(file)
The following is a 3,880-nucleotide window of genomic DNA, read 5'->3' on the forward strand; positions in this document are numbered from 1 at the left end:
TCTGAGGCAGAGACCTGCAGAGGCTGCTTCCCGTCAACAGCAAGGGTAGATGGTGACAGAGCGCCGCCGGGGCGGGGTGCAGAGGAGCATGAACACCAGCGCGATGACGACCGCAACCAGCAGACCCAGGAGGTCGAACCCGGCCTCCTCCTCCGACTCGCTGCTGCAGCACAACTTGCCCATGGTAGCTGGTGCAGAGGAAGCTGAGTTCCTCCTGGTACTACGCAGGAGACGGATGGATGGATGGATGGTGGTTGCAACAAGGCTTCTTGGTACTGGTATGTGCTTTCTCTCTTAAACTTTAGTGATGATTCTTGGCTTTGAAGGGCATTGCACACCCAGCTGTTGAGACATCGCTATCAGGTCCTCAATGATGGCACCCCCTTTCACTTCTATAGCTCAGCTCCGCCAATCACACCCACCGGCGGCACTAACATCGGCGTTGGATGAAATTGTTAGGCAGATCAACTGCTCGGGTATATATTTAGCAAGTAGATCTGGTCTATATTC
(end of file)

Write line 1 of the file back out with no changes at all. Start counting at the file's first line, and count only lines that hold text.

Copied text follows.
The following is a 3,880-nucleotide window of genomic DNA, read 5'->3' on the forward strand; positions in this document are numbered from 1 at the left end: